While Syria's anti-Assad forces struggle to protest against the autocratic regime, the geopolitical situation is becoming more complicated. The Assad regime has long been allied to Iran and Hezbollah in Lebanon, relationships that have put it at odds at different times with Saudi Arabia, Iraq and Jordan. Relations with Turkey and Syria were usually cordial, but far from warm, considering Damascus' support for the Kurdish separatists (PKK) in Turkey. Syria's civil war in 2011 has not improved relations with Turkey. as the Turks have become more assertive in recent years in achieving their national interests. Along these lines, Ankara's interests are best served by a peaceful and stable Syria. A civil war in Syria could result in the fragmentation of a key country on Turkey's southern flank. This could create new problems with Syria's Kurdish minority.

The geo-political situation took a new twist in early November 2011 when The Daily Telegraph (UK) revealed the existence of the "Free Syrian Army" (FSA) in Turkey, which aims to be "the military wing of the Syrian people's opposition to the regime." According to the paper, the force amounts to between 5,000 to 15,000 men, has the covert support of the Turkish government and is largely made up of defectors from the Syrian military. Moreover, the FSA has been allowed to operate in Syria against the Assad regime's security forces. Its leader was identified as Colonel Riad al-Assad, who stated "We are the future army of the new Syria. We are not in league with any particular sect, religion or political party. We believe in protecting all elements of Syrian society."

There are two significant implications to consider. First and foremost, if the FSA has a sizable following - of up to 15,000 - it indicates the military and security forces are not holding firm. Any erosion of support of this group to the regime is a major problem for Assad's survival.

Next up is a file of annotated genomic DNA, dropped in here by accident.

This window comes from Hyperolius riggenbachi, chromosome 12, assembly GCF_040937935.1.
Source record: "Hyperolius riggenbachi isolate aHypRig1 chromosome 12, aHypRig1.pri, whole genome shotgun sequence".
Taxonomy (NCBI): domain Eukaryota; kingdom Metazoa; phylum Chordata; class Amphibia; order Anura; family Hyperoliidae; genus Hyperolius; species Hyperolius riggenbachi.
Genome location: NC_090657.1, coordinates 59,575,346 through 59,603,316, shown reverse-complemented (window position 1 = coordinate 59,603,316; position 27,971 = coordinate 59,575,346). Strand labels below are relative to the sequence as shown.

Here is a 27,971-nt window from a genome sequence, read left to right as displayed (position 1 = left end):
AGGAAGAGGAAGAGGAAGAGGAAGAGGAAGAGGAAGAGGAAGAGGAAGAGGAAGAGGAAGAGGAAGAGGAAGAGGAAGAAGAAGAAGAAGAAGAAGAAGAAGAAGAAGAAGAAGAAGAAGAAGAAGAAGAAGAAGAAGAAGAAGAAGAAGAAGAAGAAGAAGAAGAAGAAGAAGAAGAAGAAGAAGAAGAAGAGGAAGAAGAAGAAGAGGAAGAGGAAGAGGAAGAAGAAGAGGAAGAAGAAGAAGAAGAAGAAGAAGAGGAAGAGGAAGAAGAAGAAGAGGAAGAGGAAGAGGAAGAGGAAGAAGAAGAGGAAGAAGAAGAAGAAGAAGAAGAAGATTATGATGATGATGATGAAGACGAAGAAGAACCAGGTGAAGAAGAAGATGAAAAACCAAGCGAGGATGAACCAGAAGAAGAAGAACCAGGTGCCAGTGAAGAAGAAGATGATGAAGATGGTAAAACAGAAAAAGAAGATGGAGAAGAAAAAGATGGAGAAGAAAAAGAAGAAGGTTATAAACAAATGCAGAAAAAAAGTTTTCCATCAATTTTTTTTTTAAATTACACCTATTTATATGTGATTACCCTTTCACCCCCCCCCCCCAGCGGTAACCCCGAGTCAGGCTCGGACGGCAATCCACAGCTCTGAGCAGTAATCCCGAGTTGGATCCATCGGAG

The second factor is that the FSA demonstrates the Assad regime has made an enemy in Turkey. Indeed, Ruth Sherlock, writing for The Telegraph on November 8, 2011 observed that the FSA "shows the anger of Recep Tayyip Erdogan, Turkey's premier, with Mr. Assad, a former ally whose failed promises of reform have caused a deep rift." Colonel Riad al-Assad has indicated the FSA would like to have a "safe zone" in the North of Syria, a buffer zone in which the FSA can get better organized. From there, it could become the armed wing of the Syrian National Council, the umbrella organization of the political opposition announced at a recent conference in Istanbul.

Syria's time of troubles also has an economic element. A civil war clearly is not good for the economy. The IMF is currently forecasting a two percent contraction in real GDP in 2011. The longer the fighting goes on and the more destructive it is, the bigger the impact on slowing the economy. A two-year recession could easily extend into a steep depression, leaving the Syrian economy afloat and with little or no external support.

Syria has little economic weight, but it does have a critical geo-strategic position in a very volatile region.

Syria shares borders with Turkey, Iraq, Jordan and Israel. It has a multi-ethnic religious population that has sympathetic neighboring communities. A Libyan-like scenario for Syria could witness the fragmentation of the country. This would obviously tempt outside forces, like the Turks and possibly the Iranians to intervene. A full, all-out civil war could also see the country head down the same destructive path as Lebanon did in the 1970s and 1980s, from which it is still struggling to exit. Another civil war in the Middle East is never a good thing. The risk is that Syria's quiet civil war draws in other powers, giving it a regional dimension. This is something that is never good for international financial markets.